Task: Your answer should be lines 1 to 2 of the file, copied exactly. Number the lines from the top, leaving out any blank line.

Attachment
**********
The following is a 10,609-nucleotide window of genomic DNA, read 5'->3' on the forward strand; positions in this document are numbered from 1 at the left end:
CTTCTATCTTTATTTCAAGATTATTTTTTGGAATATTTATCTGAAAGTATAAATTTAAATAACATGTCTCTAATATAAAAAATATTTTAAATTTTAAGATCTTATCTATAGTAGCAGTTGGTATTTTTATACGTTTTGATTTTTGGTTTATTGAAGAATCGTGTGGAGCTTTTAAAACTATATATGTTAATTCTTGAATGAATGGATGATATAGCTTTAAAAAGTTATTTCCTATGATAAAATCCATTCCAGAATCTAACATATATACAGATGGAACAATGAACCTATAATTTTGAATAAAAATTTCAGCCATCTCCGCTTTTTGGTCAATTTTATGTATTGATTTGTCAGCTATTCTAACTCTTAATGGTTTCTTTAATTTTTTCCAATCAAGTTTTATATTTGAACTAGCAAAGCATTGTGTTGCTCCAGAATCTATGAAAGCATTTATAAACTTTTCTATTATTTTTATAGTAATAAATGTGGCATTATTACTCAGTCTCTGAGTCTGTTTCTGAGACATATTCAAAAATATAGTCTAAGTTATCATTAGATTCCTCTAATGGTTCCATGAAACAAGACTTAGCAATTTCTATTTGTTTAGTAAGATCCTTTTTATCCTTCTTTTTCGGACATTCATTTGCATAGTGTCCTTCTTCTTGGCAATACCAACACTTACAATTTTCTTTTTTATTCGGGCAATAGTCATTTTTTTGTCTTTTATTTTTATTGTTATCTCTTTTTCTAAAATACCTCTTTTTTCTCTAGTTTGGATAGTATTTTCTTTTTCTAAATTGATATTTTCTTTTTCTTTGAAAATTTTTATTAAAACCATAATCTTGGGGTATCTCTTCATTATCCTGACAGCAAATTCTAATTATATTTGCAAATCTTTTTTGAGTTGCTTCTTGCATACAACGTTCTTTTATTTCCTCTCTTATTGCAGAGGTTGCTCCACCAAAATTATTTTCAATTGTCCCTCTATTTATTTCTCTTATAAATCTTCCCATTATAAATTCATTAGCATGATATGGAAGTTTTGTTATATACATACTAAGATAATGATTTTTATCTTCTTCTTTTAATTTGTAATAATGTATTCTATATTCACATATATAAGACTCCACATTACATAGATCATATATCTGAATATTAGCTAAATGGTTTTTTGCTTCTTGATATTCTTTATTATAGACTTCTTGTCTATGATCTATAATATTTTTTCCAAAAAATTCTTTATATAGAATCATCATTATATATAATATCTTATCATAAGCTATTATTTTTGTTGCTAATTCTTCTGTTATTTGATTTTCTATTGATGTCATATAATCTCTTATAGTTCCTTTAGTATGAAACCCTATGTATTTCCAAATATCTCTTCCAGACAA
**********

The following is a 10,609-nucleotide window of genomic DNA, read 5'->3' on the forward strand; positions in this document are numbered from 1 at the left end:
CTTCTATCTTTATTTCAAGATTATTTTTTGGAATATTTATCTGAAAGTATAAATTTAAATAACATGTCTCTAATATAAAAAATATTTTAAATTTTAAGATCTTATCTATAGTAGCAGTTGGTATTTTTATACGTTTTGATTTTTGGTTTATTGAAGAATCGTGTGGAGCTTTTAAAACTATATATGTTAATTCTTGAATGAATGGATGATATAGCTTTAAAAAGTTATTTCCTATGATAAAATCCATTCCAGAATCTAACATATATACAGATGGAACAATGAACCTATAATTTTGAATAAAAATTTCAGCCATCTCCGCTTTTTGGTCAATTTTATGTATTGATTTGTCAGCTATTCTAACTCTTAATGGTTTCTTTAATTTTTTCCAATCAAGTTTTATATTTGAACTAGCAAAGCATTGTGTTGCTCCAGAATCTATGAAAGCATTTATAAACTTTTCTATTATTTTTATAGTAATAAATGTGGCATTATTACTCAGTCTCTGAGTCTGTTTCTGAGACATATTCAAAAATATAGTCTAAGTTATCATTAGATTCCTCTAATGGTTCCATGAAACAAGACTTAGCAATTTCTATTTGTTTAGTAAGATCCTTTTTATCCTTCTTTTTCGGACATTCATTTGCATAGTGTCCTTCTTCTTGGCAATACCAACACTTACAATTTTCTTTTTTATTCGGGCAATAGTCATTTTTTTGTCTTTTATTTTTATTGTTATCTCTTTTTCTAAAATACCTCTTTTTTCTCTAGTTTGGATAGTATTTTCTTTTTCTAAATTGATATTTTCTTTTTCTTTGAAAATTTTTATTAAAACCATAATCTTGGGGTATCTCTTCATTATCCTGACAGCAAATTCTAATTATATTTGCAAATCTTTTTTGAGTTGCTTCTTGCATACAACGTTCTTTTATTTCCTCTCTTATTGCAGAGGTTGCTCCACCAAAATTATTTTCAATTGTCCCTCTATTTATTTCTCTTATAAATCTTCCCATTATAAATTCATTAGCATGATATGGAAGTTTTGTTATATACATACTAAGATAATGATTTTTATCTTCTTCTTTTAATTTGTAATAATGTATTCTATATTCACATATATAAGACTCCACATTACATAGATCATATATCTGAATATTAGCTAAATGGTTTTTTGCTTCTTGATATTCTTTATTATAGACTTCTTGTCTATGATCTATAATATTTTTTCCAAAAAATTCTTTATATAGAATCATCATTATATATAATATCTTATCATAAGCTATTATTTTTGTTGCTAATTCTTCTGTTATTTGATTTTCTATTGATGTCATATAATCTCTTATAGTTCCTTTAGTATGAAACCCTATGTATTTCCAAATATCTCTTCCAGACAA